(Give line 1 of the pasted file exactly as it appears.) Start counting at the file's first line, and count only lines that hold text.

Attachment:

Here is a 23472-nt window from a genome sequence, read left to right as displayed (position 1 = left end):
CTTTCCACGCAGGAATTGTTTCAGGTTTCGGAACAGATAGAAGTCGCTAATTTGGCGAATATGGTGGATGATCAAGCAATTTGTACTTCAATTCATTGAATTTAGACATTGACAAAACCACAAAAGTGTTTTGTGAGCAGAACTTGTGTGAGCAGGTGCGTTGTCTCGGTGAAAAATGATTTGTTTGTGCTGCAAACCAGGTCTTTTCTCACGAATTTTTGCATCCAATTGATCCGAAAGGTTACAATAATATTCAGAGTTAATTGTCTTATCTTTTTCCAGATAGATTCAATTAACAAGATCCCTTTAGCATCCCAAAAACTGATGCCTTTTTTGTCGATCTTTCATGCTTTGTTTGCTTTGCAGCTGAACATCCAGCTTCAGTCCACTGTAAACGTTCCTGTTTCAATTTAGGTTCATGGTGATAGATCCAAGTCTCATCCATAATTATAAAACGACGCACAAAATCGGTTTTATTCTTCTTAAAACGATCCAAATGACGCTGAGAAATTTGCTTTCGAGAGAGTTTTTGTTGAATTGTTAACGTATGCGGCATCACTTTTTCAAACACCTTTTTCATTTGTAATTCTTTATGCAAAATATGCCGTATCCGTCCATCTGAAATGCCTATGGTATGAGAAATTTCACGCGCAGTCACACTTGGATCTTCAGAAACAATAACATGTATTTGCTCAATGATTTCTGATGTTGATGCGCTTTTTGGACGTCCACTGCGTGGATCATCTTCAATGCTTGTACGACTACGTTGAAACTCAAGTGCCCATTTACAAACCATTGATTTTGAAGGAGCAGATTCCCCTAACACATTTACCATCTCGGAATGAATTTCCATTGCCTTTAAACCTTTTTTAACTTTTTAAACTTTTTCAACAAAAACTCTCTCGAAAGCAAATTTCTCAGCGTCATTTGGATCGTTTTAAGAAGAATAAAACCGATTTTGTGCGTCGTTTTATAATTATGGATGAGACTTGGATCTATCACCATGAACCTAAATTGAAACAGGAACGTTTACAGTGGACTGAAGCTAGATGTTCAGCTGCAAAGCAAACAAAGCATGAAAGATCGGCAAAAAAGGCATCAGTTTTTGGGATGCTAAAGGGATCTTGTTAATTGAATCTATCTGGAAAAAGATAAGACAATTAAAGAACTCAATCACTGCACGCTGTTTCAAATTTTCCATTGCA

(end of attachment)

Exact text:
Here is a 23472-nt window from a genome sequence, read left to right as displayed (position 1 = left end):